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09.15 26 Dec 2014


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The High Court has ruled that doctors can withdraw life support for a pregnant woman who is clinically dead.

The mother of two was 15 weeks pregnant when she was pronounced clinically dead after suffering serious brain trauma.

However doctors refused to turn off the life support, against the wishes of her family - as they were concerned about the constitutional rights of the unborn foetus.

Yesterday a panel of three High Court judges ruled that life support can be withdrawn.

They have found the entire medical evidence in this tragic case goes one way only, and that is to establish that the prospects for a successful delivery of a live baby in this case are virtually non-existent.

The judgment continues that to maintain support for the mother would be futile, deprive the woman of dignity in death and subject her family to unimaginable distress only because of fears held by medical specialists of the potential legal consequences.

The decision will not be appealed.

Reporter with the Irish Daily Mirror Cathal McMahon was in the court yesterday:Justice Nicholas Kearns said in his ruling that "to maintain and continue the present somatic support for the mother would deprive her of dignity in death and subject her father, her partner and her young children to unimaginable distress in a futile exercise which commenced only because of fears held by treating medical specialists of potential legal consequences.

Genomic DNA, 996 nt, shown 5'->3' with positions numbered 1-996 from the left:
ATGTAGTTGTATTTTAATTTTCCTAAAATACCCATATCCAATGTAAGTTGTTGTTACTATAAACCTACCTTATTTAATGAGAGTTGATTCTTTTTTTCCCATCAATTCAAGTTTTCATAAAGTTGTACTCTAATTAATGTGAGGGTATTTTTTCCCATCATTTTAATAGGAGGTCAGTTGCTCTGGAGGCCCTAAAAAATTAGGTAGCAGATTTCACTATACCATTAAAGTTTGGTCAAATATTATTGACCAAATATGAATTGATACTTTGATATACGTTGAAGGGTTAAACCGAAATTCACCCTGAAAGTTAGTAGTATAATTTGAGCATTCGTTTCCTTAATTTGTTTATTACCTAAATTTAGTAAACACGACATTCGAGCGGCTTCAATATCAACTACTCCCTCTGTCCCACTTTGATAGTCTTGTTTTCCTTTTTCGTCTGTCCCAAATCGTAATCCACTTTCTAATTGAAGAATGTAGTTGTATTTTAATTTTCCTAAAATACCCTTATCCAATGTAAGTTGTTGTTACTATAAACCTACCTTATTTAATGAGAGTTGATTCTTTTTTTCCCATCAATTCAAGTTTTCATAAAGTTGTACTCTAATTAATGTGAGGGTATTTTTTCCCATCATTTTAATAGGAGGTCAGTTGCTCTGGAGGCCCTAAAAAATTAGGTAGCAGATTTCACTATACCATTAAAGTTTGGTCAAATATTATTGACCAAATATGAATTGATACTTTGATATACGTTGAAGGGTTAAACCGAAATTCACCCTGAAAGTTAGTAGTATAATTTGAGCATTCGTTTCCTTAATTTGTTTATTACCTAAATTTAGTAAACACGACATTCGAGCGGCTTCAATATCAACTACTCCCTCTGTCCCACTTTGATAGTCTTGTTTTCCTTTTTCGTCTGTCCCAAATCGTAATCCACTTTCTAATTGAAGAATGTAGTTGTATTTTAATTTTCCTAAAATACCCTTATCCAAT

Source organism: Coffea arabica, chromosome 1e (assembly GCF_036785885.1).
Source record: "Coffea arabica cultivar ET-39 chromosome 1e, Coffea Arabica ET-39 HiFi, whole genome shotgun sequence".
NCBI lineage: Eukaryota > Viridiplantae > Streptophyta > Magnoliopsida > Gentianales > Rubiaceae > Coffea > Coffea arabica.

"Highly experienced medical practitioners with the best interests of both mother and unborn child in mind do not believe there is any medical or ethically based reason for continuing with a process which Dr McKenna described as verging on the grotesque on the particular facts in this case.

"The Court is therefore satisfied, in the circumstances of this case, that, in the best interest of the unborn child, it should authorise at the discretion of the medical team the withdrawal of ongoing somatic support being provided in this tragic and unfortunate case. It will accordingly make a declaration and order to that effect."

The judgement adds that "this case raised issues of great public importance", and the Court will pay the costs of both sides.

Reacting to the High Court ruling, the Health Minister Leo Varadkar said the case and the judgement will need to be carefully examined.

"In the meantime, I would ask that the privacy of this family is respected, at this so difficult and challenging time," he added.

Deputy Chairperson of the Pro-Life Campaign Cora Sherlock says this case is not unique to Ireland:

Originally posted at 9.30am, 26th December


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